The Effect of Agricultural Intensification on the Decline of the Corn Bunting Miliaria calandra.

Author Brickle, N.W.
Citation Brickle, N.W. (1999). The Effect of Agricultural Intensification on the Decline of the Corn Bunting Miliaria calandra. Unpublished Ph.D. thesis. University of Sussex, Sussex.

Abstract

The Corn Bunting Miliaria calandra is in steep decline in Britain. In this project I investigated Corn Bunting ecology on lowland farmland in an attempt to identify reasons for this decline. Aspects of ecology investigated included habitat use during the breeding season, nestling diet, foraging behaviour, breeding success, timing of breeding and habitat use during the winter. All investigations sought to identify the influences of farming practice.
Breeding Corn Buntings occupied open arable farmland in the summer, with birds typically found around cereal fields, grassy margins, set-aside and unimproved grassland. Corn Buntings foraging to provision nestlings used habitats with the greatest abundance of chick food invertebrates. These habitats were often cereal fields, unimproved grassland and grassy margins. A low availability of chick food invertebrates appeared costly to breeding success, in terms of nest survival, chick weight and parental effort, while the availability of these invertebrates in crops was related to the use of pesticides.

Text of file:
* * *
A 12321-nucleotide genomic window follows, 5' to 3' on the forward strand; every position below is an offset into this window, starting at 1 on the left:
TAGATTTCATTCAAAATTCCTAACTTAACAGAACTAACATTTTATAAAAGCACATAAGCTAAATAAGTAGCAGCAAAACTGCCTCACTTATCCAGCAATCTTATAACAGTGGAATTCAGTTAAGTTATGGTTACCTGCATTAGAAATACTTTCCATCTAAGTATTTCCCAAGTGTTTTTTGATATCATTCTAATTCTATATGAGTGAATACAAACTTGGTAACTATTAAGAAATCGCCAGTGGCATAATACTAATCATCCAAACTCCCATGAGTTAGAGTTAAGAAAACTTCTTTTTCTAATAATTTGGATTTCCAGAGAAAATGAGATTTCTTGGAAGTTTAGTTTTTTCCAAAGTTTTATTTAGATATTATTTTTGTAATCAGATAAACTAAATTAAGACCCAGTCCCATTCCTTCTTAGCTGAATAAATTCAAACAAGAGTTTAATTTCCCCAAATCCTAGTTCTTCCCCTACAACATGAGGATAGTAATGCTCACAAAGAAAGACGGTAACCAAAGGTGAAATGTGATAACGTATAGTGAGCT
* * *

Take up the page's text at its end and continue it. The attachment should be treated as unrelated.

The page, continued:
Timing of breeding appeared to be linked to food availability prior to egg laying, and possibly to the appearance of unripe grain. The length of the breeding season was largely determined by harvest times and the availability of non-cut nesting habitat. Both start date and the length of the breeding season could affect how many breeding attempts could be made.
In winter Corn Buntings fed mostly on cereal grain, which was obtained from stubble fields in early winter, cattle feed in mid-winter and newly drilled spring-sown cereal fields in late winter. The seasonal change in habitat use appeared to be related to the availability of cereal grain, with Corn Buntings changing habitat as more cereal grain became available elsewhere.
A modelling approach suggested that the decline of Corn Buntings apparent on my study site was probably caused by a combination of low nest survival and a Iow number of breeding attempts per year. The national decline of Corn Buntings may also be due to low productivity, but in some areas low over-winter survival may be important. I make recommendations for reversing the decline of Corn Buntings in Britain, which involve implementing sympathetic management measures to increase both productivity and over-winter survival.

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